The life and times of Chirnside’s world-famous “son”, philosopher David Hume, were celebrated in the village on Saturday, 300 years after his birth.
Described by the Standford Encyclopedia of Philosophy as the “most important philosopher ever to write in English”, David Hume was born in Edinburgh on April 26, 1711 (according to the old Scots calendar) and died, aged 65, on August 25, 1776.
He spent his childhood at Ninewells Farm, Chirnside, (currently owned by Bill Dunn) and returned there after attending university in Edinburgh, and spending some time in France.
Three hundred years after Hume’s birth, Chirnside celebrated the tercentenary of its world-famous son with a free exhibition entitled ‘The Life and Times of David Hume 1711-1776’, which was held at the community centre, telling the story of the life and controversial ideas of the famous philosopher.
A philosophy festival was then staged in Chirnside on Saturday, aiming to engage villagers and visitors of all ages in “Britain’s greatest philosopher”. Philosophers Dr Peter Millican of Oxford University and Dr Alasdair Richmond of Edinburgh University were on hand to open up Hume’s thoughts on human nature, knowledge and morality, and the philosopher’s biographer, Roderick Graham, author of The Great Infidel, was also in attendance.
The celebrations continued with an Enlightenment evening at Paxton House on Saturday evening, which consisted of a Paxton House Tour and Georgian Banquet followed by talks on ’David Hume & The Borders’ and ‘Borderers who changed the World - James Hutton’.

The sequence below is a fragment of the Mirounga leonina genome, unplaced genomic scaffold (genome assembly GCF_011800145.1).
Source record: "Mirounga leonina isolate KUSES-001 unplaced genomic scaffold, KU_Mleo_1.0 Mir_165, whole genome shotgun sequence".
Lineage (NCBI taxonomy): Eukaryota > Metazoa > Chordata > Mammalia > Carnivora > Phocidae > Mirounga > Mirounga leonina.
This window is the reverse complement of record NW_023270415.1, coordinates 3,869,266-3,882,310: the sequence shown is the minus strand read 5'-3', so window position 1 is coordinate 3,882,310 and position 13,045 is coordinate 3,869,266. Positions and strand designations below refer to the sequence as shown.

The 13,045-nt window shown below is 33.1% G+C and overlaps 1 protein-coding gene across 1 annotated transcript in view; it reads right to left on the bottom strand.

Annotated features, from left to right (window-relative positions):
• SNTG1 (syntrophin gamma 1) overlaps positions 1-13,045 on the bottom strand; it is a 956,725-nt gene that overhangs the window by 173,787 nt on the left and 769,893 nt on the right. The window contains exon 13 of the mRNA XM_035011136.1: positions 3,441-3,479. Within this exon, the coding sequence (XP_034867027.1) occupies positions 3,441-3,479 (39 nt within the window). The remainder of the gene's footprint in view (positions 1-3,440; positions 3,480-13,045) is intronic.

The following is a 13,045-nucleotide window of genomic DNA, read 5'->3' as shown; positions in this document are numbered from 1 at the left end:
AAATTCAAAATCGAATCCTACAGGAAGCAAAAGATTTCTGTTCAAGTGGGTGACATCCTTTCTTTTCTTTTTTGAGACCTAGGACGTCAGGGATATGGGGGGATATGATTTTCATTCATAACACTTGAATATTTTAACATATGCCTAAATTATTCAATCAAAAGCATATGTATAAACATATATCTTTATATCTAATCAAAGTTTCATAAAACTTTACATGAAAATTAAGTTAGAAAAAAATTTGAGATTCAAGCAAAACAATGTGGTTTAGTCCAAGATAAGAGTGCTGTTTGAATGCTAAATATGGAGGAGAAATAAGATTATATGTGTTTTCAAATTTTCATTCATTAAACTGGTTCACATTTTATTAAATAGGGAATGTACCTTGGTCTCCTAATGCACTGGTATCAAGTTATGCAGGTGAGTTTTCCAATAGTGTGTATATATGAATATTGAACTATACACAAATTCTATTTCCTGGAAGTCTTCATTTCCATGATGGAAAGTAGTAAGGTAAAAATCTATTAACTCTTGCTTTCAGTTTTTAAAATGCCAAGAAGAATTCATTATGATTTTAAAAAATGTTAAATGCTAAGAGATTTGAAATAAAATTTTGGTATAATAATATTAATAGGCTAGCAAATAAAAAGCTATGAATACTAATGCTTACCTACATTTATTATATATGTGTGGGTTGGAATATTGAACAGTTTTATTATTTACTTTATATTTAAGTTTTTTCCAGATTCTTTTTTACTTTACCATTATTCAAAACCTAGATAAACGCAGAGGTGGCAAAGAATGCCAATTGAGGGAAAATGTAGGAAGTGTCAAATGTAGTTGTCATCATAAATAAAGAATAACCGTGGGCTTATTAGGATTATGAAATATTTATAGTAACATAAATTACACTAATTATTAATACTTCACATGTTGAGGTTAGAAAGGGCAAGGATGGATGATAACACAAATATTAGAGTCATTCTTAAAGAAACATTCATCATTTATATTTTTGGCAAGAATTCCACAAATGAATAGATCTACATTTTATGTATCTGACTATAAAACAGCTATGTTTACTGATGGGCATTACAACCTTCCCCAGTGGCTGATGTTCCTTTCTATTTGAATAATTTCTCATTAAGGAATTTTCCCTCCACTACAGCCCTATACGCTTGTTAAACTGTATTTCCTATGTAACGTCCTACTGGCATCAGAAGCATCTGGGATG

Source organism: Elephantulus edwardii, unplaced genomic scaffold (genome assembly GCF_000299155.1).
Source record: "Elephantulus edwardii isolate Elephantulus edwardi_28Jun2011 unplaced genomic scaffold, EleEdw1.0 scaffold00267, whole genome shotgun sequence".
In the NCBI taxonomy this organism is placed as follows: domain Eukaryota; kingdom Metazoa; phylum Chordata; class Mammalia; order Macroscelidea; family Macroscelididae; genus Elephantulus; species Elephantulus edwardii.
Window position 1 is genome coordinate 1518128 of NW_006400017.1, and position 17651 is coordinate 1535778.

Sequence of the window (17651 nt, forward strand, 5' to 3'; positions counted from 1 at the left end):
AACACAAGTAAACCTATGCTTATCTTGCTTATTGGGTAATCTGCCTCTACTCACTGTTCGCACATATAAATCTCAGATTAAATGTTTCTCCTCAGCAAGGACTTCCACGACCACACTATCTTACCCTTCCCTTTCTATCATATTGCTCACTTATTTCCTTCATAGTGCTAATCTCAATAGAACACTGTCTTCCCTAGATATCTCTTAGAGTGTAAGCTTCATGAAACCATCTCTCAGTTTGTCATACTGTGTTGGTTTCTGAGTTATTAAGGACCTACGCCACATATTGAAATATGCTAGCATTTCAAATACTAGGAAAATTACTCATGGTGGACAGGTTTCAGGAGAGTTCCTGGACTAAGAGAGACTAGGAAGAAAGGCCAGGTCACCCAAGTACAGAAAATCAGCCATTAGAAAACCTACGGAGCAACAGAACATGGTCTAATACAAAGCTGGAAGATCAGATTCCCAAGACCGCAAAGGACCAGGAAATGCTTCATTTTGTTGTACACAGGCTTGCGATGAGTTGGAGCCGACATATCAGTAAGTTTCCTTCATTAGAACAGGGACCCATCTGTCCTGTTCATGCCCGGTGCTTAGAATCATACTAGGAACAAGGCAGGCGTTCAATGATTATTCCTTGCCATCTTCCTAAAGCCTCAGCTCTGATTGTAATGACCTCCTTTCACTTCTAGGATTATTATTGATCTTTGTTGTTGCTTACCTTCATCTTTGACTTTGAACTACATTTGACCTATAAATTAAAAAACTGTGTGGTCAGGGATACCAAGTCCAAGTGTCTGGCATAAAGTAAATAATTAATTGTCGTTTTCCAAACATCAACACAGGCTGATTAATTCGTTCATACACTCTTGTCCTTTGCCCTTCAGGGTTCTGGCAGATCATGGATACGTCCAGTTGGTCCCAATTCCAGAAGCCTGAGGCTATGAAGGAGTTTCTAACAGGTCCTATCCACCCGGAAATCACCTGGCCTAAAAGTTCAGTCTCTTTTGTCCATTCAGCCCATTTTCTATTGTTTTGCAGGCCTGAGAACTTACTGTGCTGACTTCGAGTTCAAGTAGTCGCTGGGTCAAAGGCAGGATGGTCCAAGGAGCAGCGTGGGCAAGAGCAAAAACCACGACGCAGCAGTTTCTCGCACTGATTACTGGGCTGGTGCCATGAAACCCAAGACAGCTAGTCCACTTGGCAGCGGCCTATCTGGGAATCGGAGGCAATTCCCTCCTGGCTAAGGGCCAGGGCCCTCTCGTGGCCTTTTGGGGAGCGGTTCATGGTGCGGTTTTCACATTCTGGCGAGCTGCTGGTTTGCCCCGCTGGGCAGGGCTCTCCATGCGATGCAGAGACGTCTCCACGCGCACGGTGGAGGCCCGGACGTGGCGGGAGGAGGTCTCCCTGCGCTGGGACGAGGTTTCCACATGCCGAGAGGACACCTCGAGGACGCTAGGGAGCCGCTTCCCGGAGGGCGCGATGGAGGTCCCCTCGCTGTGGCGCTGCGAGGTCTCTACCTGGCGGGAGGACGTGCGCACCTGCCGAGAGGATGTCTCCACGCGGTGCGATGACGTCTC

Back in Chirnside, as part of the celebrations, 30 Chirnside Primary School pupils performed a philosophy play called “Unanswerable Questions”, co-written with their drama teacher Eloner Crawford, and starring deputy head Scott Brodie as David Hume, while a new David Hume essay prize for Borders high school pupils, praising the Enlightenment virtues of free thinking and debate, was awarded to the Borders’ “next great thinker”.
Other attractions throughout the week included a new specially brewed David Hume beer, aptly named ‘Enlightenment’ which was being served in Chirnside’s Red Lion and Waterloo Arms, and in the Allanton Inn and The Craw in Auchencrow,
To mark the end of a successful week of celebrations, Scottish Borders Council chief executive, also called David Hume, unveiled a plaque and information panel at the ‘Hole in the Wall’ on Duns Road, marking the village’s connection to the philosopher.